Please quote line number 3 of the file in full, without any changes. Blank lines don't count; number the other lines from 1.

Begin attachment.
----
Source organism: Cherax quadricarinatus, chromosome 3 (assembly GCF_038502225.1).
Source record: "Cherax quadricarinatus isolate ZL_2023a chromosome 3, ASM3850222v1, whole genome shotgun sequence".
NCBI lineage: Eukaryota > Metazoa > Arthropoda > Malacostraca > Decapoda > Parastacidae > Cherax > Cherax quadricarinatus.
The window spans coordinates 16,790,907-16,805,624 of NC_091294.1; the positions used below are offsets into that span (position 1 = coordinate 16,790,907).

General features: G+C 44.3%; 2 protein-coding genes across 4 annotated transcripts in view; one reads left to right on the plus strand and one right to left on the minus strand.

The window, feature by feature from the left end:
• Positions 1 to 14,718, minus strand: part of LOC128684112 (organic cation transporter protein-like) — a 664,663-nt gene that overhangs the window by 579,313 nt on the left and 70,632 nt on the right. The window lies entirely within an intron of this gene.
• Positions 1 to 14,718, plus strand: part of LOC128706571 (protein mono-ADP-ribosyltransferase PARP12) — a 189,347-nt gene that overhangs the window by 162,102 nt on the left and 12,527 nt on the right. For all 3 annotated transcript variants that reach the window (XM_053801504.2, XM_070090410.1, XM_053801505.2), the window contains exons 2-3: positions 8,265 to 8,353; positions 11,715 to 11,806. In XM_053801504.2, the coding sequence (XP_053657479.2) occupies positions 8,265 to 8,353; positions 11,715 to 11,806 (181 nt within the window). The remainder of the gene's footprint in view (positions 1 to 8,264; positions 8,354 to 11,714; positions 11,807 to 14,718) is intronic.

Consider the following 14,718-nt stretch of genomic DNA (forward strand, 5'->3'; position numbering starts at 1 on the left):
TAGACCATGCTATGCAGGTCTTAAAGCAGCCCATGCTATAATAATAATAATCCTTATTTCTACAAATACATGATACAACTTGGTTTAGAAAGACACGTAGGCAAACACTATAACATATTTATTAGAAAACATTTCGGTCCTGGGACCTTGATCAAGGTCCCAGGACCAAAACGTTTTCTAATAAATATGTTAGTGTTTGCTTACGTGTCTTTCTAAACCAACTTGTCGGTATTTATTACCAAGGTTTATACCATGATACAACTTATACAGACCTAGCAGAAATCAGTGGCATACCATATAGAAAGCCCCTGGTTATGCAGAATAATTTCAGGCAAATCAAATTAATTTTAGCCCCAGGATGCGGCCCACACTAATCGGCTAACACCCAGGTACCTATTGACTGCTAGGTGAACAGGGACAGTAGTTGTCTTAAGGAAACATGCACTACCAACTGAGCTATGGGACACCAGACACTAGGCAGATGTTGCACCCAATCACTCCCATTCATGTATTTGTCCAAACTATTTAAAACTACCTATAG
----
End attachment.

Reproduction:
NCBI lineage: Eukaryota > Metazoa > Arthropoda > Malacostraca > Decapoda > Parastacidae > Cherax > Cherax quadricarinatus.